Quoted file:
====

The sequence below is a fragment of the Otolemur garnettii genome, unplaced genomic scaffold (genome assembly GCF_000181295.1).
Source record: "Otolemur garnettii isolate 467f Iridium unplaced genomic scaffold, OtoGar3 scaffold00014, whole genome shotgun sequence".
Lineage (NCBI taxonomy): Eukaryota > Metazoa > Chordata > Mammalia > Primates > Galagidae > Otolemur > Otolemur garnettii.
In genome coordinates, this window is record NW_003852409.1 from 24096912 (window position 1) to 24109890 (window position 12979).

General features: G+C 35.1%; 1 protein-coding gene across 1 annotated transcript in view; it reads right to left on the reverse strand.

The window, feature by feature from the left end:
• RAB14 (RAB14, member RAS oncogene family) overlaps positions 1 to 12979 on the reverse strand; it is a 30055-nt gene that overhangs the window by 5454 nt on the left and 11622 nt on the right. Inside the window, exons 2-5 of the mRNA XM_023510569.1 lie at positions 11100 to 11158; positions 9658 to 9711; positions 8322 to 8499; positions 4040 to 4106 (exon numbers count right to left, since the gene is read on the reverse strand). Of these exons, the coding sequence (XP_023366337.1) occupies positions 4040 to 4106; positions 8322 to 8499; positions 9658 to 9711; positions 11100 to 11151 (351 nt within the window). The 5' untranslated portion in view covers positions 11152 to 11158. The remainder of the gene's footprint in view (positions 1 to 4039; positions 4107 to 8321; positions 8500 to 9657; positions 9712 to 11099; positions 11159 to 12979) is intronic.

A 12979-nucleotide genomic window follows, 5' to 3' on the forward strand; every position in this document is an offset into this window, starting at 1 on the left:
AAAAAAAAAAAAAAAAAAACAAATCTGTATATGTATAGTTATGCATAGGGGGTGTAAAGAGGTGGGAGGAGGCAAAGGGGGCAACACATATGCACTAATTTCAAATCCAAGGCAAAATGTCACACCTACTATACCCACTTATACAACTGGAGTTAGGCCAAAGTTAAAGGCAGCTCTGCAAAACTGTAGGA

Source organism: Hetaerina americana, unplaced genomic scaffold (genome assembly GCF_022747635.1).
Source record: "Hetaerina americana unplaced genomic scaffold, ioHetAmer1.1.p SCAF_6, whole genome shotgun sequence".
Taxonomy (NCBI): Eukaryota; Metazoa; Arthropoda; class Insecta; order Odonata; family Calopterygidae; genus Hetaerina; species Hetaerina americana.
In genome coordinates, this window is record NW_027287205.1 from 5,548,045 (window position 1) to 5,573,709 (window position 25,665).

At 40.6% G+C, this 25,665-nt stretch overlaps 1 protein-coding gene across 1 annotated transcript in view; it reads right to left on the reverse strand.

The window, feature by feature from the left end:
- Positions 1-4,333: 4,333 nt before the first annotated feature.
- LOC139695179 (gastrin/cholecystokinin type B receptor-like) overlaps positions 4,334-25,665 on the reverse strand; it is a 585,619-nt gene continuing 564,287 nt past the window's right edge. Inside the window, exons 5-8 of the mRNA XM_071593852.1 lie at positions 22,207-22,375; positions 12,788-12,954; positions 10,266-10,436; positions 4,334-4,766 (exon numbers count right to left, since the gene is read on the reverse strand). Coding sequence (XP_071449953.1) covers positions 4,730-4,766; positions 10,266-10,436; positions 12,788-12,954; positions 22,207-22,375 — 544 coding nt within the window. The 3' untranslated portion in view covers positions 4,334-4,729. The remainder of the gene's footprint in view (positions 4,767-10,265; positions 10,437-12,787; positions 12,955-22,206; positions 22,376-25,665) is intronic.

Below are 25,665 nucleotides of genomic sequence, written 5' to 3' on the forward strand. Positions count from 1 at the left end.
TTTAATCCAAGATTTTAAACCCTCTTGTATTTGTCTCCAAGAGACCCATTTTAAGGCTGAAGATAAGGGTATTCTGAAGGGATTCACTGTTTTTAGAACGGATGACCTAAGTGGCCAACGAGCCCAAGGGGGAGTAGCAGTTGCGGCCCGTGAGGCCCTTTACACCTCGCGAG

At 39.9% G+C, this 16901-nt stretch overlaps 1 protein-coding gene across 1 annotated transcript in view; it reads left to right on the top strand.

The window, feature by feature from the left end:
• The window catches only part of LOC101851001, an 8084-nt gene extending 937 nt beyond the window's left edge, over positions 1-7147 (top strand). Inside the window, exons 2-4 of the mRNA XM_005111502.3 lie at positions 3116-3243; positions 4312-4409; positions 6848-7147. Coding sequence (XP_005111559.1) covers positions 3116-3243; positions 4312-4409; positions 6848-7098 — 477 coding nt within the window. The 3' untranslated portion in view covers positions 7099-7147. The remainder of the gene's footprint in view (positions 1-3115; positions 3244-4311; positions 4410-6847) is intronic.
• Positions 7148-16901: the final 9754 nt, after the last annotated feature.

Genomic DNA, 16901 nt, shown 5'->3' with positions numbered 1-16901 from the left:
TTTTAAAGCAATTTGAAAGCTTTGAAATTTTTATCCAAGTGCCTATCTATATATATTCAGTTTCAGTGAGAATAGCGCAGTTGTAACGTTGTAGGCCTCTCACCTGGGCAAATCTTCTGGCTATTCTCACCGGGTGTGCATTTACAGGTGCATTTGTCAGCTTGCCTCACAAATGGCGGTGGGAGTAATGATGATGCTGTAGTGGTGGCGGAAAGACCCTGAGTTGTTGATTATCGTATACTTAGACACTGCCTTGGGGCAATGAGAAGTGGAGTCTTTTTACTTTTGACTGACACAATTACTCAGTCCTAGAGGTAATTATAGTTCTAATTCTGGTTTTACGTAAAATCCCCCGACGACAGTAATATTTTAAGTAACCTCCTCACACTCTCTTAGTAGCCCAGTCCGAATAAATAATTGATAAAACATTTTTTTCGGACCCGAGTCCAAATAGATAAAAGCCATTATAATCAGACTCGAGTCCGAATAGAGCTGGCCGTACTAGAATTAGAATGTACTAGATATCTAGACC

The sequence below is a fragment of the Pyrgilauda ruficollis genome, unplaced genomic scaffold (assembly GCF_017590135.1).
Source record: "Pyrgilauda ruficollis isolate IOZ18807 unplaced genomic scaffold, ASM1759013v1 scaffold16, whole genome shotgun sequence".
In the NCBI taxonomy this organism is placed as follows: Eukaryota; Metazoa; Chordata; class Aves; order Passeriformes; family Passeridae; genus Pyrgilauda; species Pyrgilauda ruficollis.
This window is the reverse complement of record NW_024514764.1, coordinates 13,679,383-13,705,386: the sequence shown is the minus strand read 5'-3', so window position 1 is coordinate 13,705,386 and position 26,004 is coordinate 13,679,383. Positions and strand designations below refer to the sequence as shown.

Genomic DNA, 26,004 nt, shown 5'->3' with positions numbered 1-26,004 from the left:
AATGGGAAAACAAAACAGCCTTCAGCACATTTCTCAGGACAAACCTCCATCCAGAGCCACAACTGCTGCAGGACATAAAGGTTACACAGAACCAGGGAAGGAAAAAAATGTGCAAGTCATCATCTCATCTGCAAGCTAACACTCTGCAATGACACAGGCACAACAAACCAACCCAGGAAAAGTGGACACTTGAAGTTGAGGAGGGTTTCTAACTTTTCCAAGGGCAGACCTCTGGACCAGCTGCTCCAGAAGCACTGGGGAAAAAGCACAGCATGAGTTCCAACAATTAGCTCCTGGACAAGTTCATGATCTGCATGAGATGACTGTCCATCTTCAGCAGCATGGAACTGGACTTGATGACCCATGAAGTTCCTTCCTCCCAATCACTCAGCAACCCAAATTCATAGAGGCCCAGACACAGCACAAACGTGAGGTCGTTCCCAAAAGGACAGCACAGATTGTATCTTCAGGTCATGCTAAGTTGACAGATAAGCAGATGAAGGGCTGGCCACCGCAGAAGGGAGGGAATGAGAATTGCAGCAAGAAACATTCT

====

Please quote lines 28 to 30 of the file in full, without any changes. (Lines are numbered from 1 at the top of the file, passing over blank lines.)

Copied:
In the NCBI taxonomy this organism is placed as follows: Eukaryota; Metazoa; Chordata; class Aves; order Passeriformes; family Passeridae; genus Pyrgilauda; species Pyrgilauda ruficollis.
This window is the reverse complement of record NW_024514764.1, coordinates 13,679,383-13,705,386: the sequence shown is the minus strand read 5'-3', so window position 1 is coordinate 13,705,386 and position 26,004 is coordinate 13,679,383. Positions and strand designations below refer to the sequence as shown.

Genomic DNA, 26,004 nt, shown 5'->3' with positions numbered 1-26,004 from the left: